The original MacPaint did not incorporate a zoom function. Instead of a zoom function, a special magnification mode called Fat Bits was used. Fat Bits showed each pixel as a clickable rectangle with a white border. The Fat Bits editing mode set the standard for many future editors. [Hertzfeld (2005), p. 147] MacPaint included a "Goodies" menu which included the Fat Bits tool. This menu was named the "Aids" menu in prerelease versions, but was renamed "Goodies" as public awareness of the AIDS epidemic grew in the summer of 1983. [Hertzfeld (2005), pp. 155-156]


MacPaint was first advertised in an 18-page brochure in December 1983, following the earlier announcement of the Macintosh 128k. [cite web|url=|title=Apple Macintosh 18 Page Brochure|publisher=DigiBarn Computer Museum|accessdate=2006-04-24] The Macintosh was released on January 24, 1984 with two applications, MacPaint and MacWrite. For a special post-election edition of "Newsweek" in November 1984, Apple spent more than US$2.5 million to buy all 39 of the advertising pages in the issue. The Newsweek advertisement included many pages dedicating to explaining how MacWrite and MacPaint worked together. [cite web|url=|title=1984 "Newsweek" Macintosh ads|publisher=GUIdebook, Newsweek|accessdate=2006-04-24] After launch, a "New York Times" reviewer noted how MacPaint unfolded numerous graphic possibilities for the personal computer; he went further to say "it is better than anything else of its kind offered on personal computers by a factor of 10." MacPaint continued to be bundled free with every new Macintosh until the introduction of the Macintosh Plus in 1986, when it was sold separately to assuage concerns from third-party software developers that their products would be able to compete.Fact|date=June 2008

Later versions

MacPaint 2.0 was released on January 11, 1988 by Claris. [cite news
title = Apple Computer unit introduces enhanced versions of MacDraw, MacProject, MacWrite and MacPaint
work = Reuters
date = January 11, 1988
] It added many improvements the software, including the capability to open and use nine documents simultaneously.cite news
last = Martinez
first = Carlos Domingo
title = MacPaint (Software Review)
work = MacUser
pages = 103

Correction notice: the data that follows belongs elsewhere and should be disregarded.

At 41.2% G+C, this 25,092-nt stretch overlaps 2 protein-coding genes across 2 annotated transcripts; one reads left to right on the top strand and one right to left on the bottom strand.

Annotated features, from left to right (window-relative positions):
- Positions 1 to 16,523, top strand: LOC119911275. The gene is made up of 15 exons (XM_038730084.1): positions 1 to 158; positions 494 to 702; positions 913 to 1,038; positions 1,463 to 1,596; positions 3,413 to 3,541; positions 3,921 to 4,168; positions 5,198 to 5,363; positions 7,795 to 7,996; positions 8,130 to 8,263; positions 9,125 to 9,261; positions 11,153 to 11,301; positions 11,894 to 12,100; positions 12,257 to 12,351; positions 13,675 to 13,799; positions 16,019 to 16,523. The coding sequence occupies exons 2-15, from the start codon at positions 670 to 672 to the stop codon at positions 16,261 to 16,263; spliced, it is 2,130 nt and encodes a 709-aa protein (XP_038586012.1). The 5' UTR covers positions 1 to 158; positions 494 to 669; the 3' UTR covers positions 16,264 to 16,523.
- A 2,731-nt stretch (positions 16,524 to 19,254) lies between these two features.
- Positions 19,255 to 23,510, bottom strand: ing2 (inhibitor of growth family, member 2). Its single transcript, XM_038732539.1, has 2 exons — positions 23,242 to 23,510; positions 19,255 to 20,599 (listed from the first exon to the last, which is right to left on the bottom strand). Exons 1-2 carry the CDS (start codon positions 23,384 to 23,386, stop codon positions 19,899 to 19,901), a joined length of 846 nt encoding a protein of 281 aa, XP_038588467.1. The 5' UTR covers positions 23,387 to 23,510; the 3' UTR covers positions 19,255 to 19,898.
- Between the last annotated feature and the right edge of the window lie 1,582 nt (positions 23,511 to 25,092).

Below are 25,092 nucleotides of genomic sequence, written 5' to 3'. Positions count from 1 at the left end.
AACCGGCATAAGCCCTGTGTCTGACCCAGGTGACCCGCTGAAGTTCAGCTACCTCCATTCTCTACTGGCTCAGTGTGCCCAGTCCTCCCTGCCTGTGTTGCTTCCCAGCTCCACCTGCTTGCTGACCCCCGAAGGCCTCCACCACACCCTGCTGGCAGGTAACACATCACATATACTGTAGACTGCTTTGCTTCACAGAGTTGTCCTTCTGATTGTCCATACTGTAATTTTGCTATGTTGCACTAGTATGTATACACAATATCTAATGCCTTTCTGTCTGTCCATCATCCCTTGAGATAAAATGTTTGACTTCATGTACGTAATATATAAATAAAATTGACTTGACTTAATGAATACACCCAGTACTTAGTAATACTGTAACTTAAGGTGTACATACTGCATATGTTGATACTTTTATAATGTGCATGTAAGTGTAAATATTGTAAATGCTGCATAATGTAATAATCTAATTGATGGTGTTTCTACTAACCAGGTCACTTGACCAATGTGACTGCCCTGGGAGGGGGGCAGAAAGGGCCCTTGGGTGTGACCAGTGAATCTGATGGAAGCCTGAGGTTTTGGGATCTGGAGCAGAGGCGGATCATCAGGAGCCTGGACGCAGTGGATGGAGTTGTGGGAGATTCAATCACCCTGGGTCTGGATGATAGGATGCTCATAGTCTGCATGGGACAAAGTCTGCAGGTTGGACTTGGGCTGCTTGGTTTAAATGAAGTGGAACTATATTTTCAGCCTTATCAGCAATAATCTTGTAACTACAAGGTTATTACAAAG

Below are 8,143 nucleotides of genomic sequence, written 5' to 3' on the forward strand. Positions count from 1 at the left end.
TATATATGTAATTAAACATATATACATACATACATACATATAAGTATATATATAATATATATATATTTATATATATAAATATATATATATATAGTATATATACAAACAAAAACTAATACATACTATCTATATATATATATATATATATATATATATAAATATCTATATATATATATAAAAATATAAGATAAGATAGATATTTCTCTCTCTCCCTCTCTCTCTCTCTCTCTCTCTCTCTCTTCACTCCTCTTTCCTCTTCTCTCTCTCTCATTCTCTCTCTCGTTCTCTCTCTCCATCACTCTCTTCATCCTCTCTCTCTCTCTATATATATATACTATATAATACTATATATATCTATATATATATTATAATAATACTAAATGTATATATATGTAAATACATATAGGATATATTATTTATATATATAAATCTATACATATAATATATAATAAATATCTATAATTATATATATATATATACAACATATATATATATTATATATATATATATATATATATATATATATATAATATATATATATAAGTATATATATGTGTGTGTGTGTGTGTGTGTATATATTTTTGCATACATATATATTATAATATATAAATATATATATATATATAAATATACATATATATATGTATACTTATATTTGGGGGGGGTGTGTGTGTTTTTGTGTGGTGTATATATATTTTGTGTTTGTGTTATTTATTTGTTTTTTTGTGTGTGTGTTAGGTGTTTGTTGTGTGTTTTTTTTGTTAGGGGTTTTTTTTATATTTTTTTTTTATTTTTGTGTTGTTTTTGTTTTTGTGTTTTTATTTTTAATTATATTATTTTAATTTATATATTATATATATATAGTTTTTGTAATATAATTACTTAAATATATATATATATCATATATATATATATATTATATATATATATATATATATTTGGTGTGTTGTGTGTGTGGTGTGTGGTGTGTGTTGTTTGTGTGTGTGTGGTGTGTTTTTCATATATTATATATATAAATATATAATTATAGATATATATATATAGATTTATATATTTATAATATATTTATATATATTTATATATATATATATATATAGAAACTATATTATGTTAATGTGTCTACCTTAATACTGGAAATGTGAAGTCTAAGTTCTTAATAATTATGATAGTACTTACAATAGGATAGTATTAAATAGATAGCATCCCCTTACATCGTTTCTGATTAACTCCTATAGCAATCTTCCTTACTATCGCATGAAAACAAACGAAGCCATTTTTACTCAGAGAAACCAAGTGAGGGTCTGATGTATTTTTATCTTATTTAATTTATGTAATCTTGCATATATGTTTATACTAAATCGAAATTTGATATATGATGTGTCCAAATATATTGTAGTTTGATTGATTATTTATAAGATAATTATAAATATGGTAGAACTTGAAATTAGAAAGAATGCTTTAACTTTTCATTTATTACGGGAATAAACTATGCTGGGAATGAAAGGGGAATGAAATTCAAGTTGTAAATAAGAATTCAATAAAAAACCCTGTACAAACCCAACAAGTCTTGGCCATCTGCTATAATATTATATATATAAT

date=July 1988
] The original MacPaint operated as a single document application with a non-movable window. MacPaint 2.0 eliminated this limitation, introducing a fully functioning document window, which could be sized up to 8 x 10". Several other features were introduced, such as a Zoom tool, MagicEraser tool for undo actions and stationary documents. MacPaint 2.0 was developed by David Ramsey, a developer at Claris.cite news
title = Apple fires key programmer
work = Newsbytes
date = July 4, 1989
] MacPaint 2.0 was sold for US$125, with a US$25 upgrade available for existing users of MacPaint. Claris discontinued technical support for the original MacPaint in 1989.cite news
title = Claris restricts tech support
work = MacWEEK
pages = 1
date = February 7, 1989
] Claris stopped selling MacPaint in early 1998 because of diminishing sales.


MacPaint inspired other companies to release similar products for the IBM PC platform. [cite news
last = Bartimo
first = J
title = Programs Paint a Rosy Picture
work = InfoWorld
pages = 38-39
date = October 8, 1984
] Some of these included Broderbund's DazzleDraw for the Apple II, which cost US$50.Cite web
last = Elmer-Dewitt
first = Philip
title = The New Breeds of Software
publisher = "Time"
date = March 18, 1985
url =,9171,963402,00.html
] Mouse Systems' PC Paint was released for the IBM PC, and cost US$100. IBM released their painting package for the IBM PCjr, which was called Color Paint and cost US$100.

Version history


External links

* [ MacPaint Evolution from]
* [ The Vintage Mac Museum: 1-bit Screenshot of MacPaint]